(By Helena Spongenberg/Barcelona) – A team of academics in Catalonia have come up with a monitoring tool for xenophobic speech, something they say could be used at EU level too.
Ricard Zapata-Barrero, professor of political and social sciences at Barcelona’s Universitat de Pompeu Fabre, and his colleague Gema Rubio Carbonero thought up the tool as a way for political parties to assess their own speeches and for civil society to scrutinise politicians.
“Xenophobia is a construct,” says Zapata. He explains that political parties seek to divert public attention from the economic crisis by raising emotions and negative attitudes towards issues such as immigrants and the European Union.
Populist discourse in politics affects both at the societal level, by legitimising racist behaviour, and at the institutional level by legitimising structural racism.
Zapata likens the monitoring tool to a discriminatory “speed radar” that can offer proof of when language has passed the limit of what is tolerated in society.
The study used Catalonia as a test case. The researchers analysed six political parties, their electoral programmes, interviews and plenary sessions in the parliament from 2007 to 2012.
The three main findings were that most of the language used by political parties in Catalonia does not show xenophobic tendencies and that where there were incidences of it, they were linked to right-wing ideology.
It also showed that parties are more likely to use discriminatory speech when in opposition rather than in government.
With populist and anti-immigrant parties set to make strong gains in the May European elections, Zapata thinks the monitoring tool could be used in the European Parliament.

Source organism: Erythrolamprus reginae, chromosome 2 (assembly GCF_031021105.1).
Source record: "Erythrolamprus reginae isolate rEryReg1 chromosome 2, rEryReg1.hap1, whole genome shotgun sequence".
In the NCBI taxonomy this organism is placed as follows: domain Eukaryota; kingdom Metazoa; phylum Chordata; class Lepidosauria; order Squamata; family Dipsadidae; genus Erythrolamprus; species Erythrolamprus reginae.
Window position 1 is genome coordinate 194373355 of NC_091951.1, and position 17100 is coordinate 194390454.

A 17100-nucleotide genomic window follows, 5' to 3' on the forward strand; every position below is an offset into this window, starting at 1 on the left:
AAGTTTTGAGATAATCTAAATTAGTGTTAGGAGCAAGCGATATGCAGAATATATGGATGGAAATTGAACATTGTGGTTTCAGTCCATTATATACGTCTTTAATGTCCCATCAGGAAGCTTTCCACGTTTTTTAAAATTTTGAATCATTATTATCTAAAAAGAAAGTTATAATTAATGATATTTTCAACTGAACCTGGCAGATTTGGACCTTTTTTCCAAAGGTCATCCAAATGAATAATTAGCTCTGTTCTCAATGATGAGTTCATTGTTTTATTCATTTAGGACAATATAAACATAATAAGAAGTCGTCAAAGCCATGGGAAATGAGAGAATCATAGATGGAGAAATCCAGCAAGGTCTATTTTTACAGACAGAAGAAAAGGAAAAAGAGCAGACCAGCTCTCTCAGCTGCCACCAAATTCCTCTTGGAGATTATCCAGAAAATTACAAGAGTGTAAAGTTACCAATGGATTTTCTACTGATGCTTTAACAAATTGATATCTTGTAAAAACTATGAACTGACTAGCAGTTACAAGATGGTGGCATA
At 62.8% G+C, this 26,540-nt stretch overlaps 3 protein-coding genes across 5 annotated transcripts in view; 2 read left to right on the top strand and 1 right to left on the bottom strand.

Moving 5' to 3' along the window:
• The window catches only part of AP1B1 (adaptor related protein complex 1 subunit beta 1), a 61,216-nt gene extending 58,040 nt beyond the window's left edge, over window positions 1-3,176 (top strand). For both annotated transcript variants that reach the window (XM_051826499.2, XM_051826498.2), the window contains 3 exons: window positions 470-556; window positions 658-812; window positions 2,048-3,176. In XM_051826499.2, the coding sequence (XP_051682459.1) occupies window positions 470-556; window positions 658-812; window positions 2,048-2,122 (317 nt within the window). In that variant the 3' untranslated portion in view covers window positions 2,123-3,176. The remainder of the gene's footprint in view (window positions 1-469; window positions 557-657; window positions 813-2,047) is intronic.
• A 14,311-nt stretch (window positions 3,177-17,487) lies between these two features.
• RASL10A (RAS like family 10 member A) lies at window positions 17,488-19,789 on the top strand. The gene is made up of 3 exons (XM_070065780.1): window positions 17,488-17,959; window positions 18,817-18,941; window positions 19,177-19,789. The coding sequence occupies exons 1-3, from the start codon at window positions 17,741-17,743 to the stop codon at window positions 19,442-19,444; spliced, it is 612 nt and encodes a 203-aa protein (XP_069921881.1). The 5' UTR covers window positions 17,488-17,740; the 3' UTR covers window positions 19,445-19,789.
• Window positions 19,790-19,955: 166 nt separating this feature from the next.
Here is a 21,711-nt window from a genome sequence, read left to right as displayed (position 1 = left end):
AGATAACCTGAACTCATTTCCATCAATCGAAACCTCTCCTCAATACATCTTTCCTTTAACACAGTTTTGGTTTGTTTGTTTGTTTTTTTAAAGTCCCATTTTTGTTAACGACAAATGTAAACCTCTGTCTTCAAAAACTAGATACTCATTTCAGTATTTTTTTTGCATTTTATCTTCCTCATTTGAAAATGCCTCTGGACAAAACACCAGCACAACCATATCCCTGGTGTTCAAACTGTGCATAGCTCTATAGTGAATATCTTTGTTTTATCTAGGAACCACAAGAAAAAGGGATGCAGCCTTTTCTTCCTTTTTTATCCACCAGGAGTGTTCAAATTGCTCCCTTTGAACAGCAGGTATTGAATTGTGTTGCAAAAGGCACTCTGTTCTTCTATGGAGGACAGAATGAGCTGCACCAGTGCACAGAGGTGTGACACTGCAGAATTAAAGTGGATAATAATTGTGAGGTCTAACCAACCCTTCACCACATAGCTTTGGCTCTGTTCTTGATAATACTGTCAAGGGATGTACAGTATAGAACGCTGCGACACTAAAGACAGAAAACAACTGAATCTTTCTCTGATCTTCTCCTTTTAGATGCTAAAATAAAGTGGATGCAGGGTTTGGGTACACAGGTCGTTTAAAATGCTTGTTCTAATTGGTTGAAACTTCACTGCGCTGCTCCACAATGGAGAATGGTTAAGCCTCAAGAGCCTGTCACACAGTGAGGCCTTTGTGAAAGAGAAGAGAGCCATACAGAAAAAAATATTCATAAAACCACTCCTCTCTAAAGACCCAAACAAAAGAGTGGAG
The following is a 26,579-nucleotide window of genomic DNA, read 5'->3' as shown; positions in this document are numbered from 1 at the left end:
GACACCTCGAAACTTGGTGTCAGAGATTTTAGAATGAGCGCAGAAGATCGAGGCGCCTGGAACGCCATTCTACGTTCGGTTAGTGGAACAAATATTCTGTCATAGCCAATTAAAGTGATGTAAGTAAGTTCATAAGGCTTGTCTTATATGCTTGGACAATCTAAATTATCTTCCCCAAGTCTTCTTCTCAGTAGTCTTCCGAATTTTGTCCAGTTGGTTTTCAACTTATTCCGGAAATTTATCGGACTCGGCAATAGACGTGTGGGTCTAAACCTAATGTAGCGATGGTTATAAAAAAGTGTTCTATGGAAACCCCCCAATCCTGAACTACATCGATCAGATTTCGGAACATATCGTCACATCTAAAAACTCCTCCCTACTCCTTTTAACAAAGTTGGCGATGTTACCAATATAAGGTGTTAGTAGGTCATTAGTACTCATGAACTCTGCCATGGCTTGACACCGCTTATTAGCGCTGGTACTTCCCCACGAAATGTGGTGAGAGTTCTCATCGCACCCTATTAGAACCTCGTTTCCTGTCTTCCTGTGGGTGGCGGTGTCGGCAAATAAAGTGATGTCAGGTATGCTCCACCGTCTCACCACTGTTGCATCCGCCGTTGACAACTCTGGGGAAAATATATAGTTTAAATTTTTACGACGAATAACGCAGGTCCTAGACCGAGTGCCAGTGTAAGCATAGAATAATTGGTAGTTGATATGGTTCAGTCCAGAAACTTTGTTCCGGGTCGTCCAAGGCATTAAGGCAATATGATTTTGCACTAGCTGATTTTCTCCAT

“I think it would be very good if we would have the chance to collect all the speeches on immigration that there are in the European Parliament and make the political parties feel watched and analysed.”
He warned of the dangers of populist speech becoming a regular feature in political discourse.
“Often it is political parties that shape how public opinion perceives immigration. What is worrying is not so much that there are political parties that are clearly xenophobic . . . [but] that the mainstream political parties are absorbing this tendency.”
Zapata notes that instead of countering the language of extremism, mainstream parties often adopt or are indifferent to it; in his opinion a “bad strategy”.
He gave the example of France where it became evident in 2002 that the anti-immigrant National Front was a strong political force. Mainstream parties, especially on the right, began to adopt the same language.
“This contagious effect is worrying and should be quickly limited,” he says.
Just as society should not tolerate political speeches that are discriminatory to gay people or the role of women then it should not tolerate anti-immigrant speeches, he continues.
He hopes that his speech monitor can also help establish some ethics around the political discourse on immigration.
“There is a clear correlation between xenophobic discourse and anti-European Union speeches. This is therefore also a European problem,” Zapata concludes.
The monitoring instrument has three different elements for identifying potentially problematic speeches.
If all three indicators come into play the speech is classified as anti-immigrant.
The first factor to be analysed is target audience. A speech referring explicitly and only to citizens and excluding immigrants trips the first indicator.
A speech framing the relationship between citizens and immigrants in terms of conflict and tension, with citizens being the ‘positive’ and immigrants being the ‘negative’, trips the second indicator.
The third factor concerns linguistic parametres. If generalisations, exaggerations, negative metaphors and/or dehumanising wording is used against a particular part of the population, this indicator kicks in.